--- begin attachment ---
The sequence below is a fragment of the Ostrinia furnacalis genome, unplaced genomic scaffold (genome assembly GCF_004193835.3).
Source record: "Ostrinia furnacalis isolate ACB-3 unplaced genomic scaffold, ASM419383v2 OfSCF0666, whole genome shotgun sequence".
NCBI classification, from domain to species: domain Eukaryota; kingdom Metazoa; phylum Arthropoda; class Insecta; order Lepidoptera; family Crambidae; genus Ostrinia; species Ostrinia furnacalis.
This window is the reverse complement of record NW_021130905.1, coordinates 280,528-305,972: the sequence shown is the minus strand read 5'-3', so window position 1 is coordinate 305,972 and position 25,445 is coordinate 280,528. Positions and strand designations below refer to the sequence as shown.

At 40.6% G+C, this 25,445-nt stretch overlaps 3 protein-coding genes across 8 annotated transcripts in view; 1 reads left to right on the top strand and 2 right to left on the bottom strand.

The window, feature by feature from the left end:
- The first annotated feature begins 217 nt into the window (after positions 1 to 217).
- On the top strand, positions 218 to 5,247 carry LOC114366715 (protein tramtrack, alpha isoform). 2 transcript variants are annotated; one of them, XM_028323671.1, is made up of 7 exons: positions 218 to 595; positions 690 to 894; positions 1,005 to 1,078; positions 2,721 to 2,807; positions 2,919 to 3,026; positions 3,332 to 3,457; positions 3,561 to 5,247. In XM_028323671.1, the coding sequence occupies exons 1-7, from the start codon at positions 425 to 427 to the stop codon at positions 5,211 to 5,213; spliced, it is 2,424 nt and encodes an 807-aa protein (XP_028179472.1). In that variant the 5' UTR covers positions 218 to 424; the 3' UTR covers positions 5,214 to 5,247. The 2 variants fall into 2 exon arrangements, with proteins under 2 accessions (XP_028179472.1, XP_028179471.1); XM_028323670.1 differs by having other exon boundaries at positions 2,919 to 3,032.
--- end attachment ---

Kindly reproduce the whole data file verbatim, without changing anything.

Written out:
The sequence below is a fragment of the Ostrinia furnacalis genome, unplaced genomic scaffold (genome assembly GCF_004193835.3).
Source record: "Ostrinia furnacalis isolate ACB-3 unplaced genomic scaffold, ASM419383v2 OfSCF0666, whole genome shotgun sequence".
NCBI classification, from domain to species: domain Eukaryota; kingdom Metazoa; phylum Arthropoda; class Insecta; order Lepidoptera; family Crambidae; genus Ostrinia; species Ostrinia furnacalis.
This window is the reverse complement of record NW_021130905.1, coordinates 280,528-305,972: the sequence shown is the minus strand read 5'-3', so window position 1 is coordinate 305,972 and position 25,445 is coordinate 280,528. Positions and strand designations below refer to the sequence as shown.

At 40.6% G+C, this 25,445-nt stretch overlaps 3 protein-coding genes across 8 annotated transcripts in view; 1 reads left to right on the top strand and 2 right to left on the bottom strand.

The window, feature by feature from the left end:
- The first annotated feature begins 217 nt into the window (after positions 1 to 217).
- On the top strand, positions 218 to 5,247 carry LOC114366715 (protein tramtrack, alpha isoform). 2 transcript variants are annotated; one of them, XM_028323671.1, is made up of 7 exons: positions 218 to 595; positions 690 to 894; positions 1,005 to 1,078; positions 2,721 to 2,807; positions 2,919 to 3,026; positions 3,332 to 3,457; positions 3,561 to 5,247. In XM_028323671.1, the coding sequence occupies exons 1-7, from the start codon at positions 425 to 427 to the stop codon at positions 5,211 to 5,213; spliced, it is 2,424 nt and encodes an 807-aa protein (XP_028179472.1). In that variant the 5' UTR covers positions 218 to 424; the 3' UTR covers positions 5,214 to 5,247. The 2 variants fall into 2 exon arrangements, with proteins under 2 accessions (XP_028179472.1, XP_028179471.1); XM_028323670.1 differs by having other exon boundaries at positions 2,919 to 3,032.